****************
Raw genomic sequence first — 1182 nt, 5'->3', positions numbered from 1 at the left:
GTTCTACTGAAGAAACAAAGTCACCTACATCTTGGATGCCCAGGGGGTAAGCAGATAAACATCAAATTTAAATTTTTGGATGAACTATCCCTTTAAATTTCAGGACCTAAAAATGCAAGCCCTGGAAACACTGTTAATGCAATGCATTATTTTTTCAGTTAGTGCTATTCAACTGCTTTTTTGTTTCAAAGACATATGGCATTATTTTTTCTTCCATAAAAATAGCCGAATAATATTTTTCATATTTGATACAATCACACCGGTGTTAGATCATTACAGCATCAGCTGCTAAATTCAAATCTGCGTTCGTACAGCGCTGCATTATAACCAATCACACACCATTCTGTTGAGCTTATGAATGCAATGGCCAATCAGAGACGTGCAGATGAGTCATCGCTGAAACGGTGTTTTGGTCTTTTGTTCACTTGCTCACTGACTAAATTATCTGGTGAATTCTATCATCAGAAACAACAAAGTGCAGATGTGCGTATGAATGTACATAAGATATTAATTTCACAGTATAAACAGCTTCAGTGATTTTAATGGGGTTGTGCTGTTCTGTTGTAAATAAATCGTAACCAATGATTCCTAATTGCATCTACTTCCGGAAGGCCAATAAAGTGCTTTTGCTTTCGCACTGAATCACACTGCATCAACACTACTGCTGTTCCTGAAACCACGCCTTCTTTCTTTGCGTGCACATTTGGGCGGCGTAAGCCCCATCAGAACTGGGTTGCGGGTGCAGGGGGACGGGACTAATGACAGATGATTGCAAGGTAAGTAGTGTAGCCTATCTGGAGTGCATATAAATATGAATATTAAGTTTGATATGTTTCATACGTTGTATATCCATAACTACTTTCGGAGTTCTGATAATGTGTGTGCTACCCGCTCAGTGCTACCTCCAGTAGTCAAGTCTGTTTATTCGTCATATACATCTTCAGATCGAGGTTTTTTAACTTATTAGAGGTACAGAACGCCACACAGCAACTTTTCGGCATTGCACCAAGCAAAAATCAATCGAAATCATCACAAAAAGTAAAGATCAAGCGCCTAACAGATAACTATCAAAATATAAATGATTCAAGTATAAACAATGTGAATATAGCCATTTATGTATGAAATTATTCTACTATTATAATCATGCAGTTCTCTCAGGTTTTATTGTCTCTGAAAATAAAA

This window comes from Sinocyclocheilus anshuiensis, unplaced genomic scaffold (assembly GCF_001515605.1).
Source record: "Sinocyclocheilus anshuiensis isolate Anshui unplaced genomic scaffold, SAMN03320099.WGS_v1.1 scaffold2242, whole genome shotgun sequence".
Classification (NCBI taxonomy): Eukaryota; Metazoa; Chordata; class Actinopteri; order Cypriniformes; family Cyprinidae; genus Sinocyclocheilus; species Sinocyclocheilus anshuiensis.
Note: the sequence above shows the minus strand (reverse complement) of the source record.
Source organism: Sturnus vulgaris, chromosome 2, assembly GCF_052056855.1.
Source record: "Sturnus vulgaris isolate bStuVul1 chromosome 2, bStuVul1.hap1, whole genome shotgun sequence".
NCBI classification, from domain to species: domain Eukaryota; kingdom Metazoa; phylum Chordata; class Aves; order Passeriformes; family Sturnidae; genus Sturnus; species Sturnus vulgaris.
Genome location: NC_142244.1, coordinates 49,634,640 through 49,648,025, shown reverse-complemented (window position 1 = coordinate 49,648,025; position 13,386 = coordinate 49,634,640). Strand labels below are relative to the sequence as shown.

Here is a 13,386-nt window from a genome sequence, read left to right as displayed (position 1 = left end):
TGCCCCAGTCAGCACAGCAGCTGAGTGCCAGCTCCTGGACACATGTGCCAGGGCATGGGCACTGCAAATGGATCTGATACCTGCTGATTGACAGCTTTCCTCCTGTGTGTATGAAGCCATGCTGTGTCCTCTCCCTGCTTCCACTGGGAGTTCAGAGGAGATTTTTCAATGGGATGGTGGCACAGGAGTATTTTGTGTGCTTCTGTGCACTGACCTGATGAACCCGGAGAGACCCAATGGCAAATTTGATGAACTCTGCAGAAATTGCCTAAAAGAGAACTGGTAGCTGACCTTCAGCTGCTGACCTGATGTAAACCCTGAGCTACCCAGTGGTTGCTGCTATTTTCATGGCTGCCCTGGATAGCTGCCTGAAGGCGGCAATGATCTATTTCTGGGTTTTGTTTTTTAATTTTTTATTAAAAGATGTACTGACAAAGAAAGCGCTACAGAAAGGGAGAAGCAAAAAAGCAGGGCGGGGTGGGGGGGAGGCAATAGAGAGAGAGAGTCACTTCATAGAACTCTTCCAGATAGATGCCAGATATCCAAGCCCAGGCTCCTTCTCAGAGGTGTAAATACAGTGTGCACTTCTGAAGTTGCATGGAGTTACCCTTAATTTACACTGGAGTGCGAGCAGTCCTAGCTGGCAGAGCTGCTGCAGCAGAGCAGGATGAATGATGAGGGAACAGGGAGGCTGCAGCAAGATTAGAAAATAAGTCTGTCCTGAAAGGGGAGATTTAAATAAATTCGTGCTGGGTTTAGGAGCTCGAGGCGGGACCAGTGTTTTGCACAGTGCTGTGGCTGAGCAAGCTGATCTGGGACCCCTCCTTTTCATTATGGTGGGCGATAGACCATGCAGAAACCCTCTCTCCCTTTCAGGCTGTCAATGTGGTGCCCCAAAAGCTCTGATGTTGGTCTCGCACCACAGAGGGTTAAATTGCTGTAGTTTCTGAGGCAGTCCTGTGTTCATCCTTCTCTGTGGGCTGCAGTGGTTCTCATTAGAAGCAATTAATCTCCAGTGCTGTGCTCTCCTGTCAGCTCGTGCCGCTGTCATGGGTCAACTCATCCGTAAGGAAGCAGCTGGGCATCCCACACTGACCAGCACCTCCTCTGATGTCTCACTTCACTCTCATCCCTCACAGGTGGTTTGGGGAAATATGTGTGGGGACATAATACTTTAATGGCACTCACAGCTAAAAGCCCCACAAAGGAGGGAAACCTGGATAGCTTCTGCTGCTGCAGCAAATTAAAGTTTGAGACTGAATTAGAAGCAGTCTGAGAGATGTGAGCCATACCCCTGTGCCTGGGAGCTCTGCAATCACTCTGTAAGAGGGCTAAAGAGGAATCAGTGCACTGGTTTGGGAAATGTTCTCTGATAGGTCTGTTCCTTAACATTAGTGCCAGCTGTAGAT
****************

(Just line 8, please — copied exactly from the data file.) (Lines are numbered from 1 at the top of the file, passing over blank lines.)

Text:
Source record: "Sturnus vulgaris isolate bStuVul1 chromosome 2, bStuVul1.hap1, whole genome shotgun sequence".